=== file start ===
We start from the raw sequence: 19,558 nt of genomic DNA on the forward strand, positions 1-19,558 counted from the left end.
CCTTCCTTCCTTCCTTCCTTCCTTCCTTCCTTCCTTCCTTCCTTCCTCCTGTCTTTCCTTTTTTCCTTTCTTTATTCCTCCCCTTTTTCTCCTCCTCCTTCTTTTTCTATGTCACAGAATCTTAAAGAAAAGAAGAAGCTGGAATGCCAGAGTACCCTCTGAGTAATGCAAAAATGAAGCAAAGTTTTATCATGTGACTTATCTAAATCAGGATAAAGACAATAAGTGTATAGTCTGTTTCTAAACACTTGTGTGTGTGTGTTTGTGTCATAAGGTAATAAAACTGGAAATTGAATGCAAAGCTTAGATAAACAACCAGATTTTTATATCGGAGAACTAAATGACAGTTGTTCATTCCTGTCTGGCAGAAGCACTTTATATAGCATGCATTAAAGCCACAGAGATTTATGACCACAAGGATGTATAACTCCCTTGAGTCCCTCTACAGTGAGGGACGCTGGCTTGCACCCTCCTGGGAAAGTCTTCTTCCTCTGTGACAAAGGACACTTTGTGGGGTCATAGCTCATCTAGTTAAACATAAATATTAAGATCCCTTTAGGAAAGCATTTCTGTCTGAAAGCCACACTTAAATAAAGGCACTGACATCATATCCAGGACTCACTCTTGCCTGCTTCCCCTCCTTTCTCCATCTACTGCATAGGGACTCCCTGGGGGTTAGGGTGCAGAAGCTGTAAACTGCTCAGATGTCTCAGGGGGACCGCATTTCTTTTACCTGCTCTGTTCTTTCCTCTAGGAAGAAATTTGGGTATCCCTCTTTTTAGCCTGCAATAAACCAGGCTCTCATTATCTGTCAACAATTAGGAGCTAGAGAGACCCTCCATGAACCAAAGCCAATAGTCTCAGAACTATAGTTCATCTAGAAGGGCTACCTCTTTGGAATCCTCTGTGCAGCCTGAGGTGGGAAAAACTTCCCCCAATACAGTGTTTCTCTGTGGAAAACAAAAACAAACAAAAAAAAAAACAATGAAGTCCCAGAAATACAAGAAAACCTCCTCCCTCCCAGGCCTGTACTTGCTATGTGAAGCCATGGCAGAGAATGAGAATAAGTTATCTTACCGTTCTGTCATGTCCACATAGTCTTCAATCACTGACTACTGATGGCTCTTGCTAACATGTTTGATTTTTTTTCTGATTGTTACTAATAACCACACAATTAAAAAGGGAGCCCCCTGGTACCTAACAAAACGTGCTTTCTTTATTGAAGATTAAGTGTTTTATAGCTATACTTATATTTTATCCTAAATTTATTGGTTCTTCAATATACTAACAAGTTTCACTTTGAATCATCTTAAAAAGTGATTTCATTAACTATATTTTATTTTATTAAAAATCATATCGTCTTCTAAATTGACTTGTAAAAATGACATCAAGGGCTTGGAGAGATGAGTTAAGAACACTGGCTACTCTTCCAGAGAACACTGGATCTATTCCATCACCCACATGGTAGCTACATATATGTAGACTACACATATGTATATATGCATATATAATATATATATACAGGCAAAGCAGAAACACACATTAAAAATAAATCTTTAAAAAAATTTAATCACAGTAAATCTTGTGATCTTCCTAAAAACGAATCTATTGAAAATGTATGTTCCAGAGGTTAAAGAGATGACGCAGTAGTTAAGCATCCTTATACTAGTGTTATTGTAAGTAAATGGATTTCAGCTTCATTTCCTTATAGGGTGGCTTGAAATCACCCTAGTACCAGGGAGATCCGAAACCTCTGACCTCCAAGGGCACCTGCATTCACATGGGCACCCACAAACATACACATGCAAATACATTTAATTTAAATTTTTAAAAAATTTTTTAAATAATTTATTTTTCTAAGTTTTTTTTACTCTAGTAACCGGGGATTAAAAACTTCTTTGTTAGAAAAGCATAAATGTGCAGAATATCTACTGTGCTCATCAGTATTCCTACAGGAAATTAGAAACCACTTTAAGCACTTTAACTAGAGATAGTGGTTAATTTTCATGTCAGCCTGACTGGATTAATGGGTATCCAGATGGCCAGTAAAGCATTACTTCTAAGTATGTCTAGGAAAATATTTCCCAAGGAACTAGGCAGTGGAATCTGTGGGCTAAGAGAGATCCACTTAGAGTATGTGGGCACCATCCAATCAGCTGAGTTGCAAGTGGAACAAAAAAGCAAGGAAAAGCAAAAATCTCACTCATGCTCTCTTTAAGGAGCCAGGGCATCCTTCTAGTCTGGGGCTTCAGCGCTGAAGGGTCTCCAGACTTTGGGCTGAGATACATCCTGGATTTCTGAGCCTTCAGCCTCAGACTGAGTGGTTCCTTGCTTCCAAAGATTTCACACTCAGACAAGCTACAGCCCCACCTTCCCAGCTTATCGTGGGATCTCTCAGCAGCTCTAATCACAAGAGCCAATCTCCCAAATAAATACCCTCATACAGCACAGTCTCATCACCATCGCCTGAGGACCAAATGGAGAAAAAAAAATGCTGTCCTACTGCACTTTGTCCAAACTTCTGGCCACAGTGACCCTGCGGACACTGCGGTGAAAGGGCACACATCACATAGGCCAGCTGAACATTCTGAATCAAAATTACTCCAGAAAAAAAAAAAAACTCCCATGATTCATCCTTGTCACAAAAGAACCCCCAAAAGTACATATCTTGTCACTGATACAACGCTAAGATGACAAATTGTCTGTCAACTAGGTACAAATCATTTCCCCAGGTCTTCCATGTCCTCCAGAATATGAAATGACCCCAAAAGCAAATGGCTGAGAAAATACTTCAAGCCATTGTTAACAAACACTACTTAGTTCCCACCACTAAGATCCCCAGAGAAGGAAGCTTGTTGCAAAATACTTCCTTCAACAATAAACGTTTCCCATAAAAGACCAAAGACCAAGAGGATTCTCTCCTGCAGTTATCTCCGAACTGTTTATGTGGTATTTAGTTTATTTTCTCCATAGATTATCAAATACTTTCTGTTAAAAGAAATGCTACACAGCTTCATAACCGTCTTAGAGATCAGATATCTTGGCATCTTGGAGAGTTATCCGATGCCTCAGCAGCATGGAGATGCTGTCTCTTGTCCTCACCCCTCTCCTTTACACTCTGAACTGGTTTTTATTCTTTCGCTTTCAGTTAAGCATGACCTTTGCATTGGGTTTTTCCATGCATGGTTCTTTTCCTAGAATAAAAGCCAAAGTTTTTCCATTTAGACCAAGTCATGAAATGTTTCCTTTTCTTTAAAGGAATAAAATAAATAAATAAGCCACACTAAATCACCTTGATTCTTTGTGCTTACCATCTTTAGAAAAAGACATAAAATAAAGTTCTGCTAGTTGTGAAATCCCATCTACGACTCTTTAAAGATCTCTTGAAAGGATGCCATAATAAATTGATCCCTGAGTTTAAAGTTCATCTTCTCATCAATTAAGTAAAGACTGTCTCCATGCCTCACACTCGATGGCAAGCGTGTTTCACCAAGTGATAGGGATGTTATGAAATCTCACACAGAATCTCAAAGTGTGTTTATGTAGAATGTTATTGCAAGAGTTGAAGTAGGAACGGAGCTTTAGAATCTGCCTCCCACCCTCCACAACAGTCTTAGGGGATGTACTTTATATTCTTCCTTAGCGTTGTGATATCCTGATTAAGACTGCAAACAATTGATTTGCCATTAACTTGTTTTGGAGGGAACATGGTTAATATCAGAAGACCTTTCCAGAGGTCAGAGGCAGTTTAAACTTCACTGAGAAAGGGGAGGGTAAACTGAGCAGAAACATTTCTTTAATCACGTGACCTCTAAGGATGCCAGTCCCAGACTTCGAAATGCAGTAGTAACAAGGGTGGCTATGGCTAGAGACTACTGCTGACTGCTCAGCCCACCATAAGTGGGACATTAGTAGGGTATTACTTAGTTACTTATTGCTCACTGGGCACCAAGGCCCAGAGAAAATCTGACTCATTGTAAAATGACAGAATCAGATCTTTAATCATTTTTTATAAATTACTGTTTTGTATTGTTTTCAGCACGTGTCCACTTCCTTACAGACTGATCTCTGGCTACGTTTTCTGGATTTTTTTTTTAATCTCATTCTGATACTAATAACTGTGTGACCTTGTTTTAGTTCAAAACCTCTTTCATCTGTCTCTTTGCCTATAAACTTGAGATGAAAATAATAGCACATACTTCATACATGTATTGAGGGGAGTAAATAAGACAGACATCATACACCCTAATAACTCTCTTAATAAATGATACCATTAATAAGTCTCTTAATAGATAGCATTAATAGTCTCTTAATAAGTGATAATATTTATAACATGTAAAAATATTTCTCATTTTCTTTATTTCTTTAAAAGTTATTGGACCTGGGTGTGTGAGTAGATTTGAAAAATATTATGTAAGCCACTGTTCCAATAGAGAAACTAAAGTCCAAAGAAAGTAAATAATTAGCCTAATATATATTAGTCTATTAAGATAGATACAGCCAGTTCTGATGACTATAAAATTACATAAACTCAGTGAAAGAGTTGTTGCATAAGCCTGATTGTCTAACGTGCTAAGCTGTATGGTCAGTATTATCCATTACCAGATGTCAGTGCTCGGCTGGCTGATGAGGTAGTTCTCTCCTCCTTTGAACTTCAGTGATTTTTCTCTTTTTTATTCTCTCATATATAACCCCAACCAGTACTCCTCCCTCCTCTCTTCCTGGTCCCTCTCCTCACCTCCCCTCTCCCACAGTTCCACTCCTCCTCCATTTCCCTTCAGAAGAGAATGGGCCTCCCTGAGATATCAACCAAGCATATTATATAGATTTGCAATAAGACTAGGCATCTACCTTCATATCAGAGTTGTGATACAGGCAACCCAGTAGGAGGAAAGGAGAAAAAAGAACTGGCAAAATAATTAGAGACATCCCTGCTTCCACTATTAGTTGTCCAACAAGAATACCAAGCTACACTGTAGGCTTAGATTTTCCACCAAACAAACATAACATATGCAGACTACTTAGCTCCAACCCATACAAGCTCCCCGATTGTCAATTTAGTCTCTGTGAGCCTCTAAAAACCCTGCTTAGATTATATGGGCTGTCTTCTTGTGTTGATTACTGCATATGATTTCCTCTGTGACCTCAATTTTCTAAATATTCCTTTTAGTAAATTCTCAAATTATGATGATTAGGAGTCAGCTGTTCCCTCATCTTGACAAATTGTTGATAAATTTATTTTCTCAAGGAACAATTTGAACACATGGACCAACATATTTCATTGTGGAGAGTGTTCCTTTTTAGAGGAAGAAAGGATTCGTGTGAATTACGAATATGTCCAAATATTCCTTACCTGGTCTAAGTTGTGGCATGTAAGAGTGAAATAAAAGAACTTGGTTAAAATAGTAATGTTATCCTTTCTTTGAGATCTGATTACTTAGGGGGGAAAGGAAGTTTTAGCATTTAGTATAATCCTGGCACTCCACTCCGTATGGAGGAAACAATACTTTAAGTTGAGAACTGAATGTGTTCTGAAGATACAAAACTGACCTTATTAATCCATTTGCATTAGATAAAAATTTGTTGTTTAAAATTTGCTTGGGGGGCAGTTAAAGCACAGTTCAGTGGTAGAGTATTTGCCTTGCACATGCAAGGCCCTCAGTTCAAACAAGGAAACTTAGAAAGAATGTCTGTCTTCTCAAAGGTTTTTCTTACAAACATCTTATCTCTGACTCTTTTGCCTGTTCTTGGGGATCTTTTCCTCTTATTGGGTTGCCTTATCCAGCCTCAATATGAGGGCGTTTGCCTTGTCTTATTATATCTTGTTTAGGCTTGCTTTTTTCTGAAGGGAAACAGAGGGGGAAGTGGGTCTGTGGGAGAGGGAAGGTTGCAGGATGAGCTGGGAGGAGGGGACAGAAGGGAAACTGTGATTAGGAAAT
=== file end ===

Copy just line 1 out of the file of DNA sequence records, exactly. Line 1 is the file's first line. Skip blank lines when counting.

We start from the raw sequence: 19,558 nt of genomic DNA on the forward strand, positions 1-19,558 counted from the left end.